- Implementing outcomes of the World Summit on the Information Society (WSIS)
- Dedicated Group on International Internet-related public policy issues
- ITU activities in Internet areas such as internationalized domain names
- The transition from IPv4 to IPv6
As the ITU is a union, the documents for the Council meeting are only available to its paying members (Member States, Sector Members, etc). But below is a brief overview of the four issues that will be discussed and why they’re important to the wider Internet governance ecosystem.
1. Implementing WSIS outcomes
WSIS was the process that spawned the Internet Governance Forum (IGF). But the WSIS Tunis Agenda also specified a number of “action lines” to be pursued at the local, national, regional and international levels in the wake of the 2005 Tunis meeting. These action lines include issues like “the role of public governance authorities and all stakeholders in the promotion of ICTs for development”, “capacity building”, and “international and regional cooperation”. There are yearly meetings to discuss how these action lines are being pursued, with potentially another summit (as large as the initial Geneva and Tunis summits) to be held in 2014 or 2015 to mark ten years since the Tunis Summit.
There are three WSIS-related documents being discussed at the ITU Council meeting in 2011:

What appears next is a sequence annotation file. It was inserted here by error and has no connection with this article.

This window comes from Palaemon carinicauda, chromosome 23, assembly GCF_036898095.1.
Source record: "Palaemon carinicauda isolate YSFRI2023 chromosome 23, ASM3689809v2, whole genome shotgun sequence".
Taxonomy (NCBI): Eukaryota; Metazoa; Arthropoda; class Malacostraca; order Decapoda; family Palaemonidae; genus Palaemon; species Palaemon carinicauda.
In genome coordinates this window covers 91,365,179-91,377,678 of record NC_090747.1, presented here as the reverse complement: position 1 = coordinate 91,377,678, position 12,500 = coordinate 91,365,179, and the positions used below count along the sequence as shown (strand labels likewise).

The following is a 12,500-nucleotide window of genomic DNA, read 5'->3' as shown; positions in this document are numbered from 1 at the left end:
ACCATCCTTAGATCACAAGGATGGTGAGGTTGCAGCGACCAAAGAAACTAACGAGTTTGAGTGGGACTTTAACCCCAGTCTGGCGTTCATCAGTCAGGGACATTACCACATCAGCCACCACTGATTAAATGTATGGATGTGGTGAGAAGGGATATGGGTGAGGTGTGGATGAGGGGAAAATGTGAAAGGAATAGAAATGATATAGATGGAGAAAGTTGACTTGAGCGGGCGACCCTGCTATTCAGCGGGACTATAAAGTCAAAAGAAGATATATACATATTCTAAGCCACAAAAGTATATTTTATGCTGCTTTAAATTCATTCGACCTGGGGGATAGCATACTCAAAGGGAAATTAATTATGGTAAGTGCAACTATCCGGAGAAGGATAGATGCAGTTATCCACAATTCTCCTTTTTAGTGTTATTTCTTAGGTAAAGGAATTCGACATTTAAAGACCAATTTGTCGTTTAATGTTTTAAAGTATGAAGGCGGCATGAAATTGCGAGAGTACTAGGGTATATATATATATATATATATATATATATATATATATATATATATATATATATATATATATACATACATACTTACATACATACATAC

- Contribution 33: Summary of the 18th meeting of the Council Working Group on WSIS (by Chair of the Working Group)
- Contribution 61: Elaboration of a working definition of the term “ICT” (by Russia)
- Contribution 74: Draft new resolution – ITU’s role in the final stage of WSIS implementation and follow-up activities after WSIS+10 (by Russia)
While none of these three documents are directly related to Internet governance, they do have an indirect relationship:
- The Council Working Group (WG) on WSIS is open to ITU Member States only. ITU Sector Members cannot participate. Within the context of ITU processes, this makes perfect sense: the Council is open to Member States only, therefore it is logical for the Council’s WGs to also be open to Member States only. The potential anachronism arises from the topic of the WG’s work: WSIS. As the larger WSIS process has become open to multistakeholders, having ITU, one of the key bodies involved in managing the WSIS process, limit its WSIS discussions to only Member States can be seen as at odds with the spirit of WSIS. The Internet governance sphere, as one of the topics of contention during WSIS, 2003 to 2005, is therefore indirectly affected by how WSIS implementers choose to adopt, or not adopt, multistakeholder principles.
- The proposal to develop a definition of “ICT” has ramifications for the Internet. Depending on how narrow or broad the definition is, it will have an effect on where and how Internet governance issues are discussed and decided upon.
2. Dedicated Group on international Internet-related public policy issues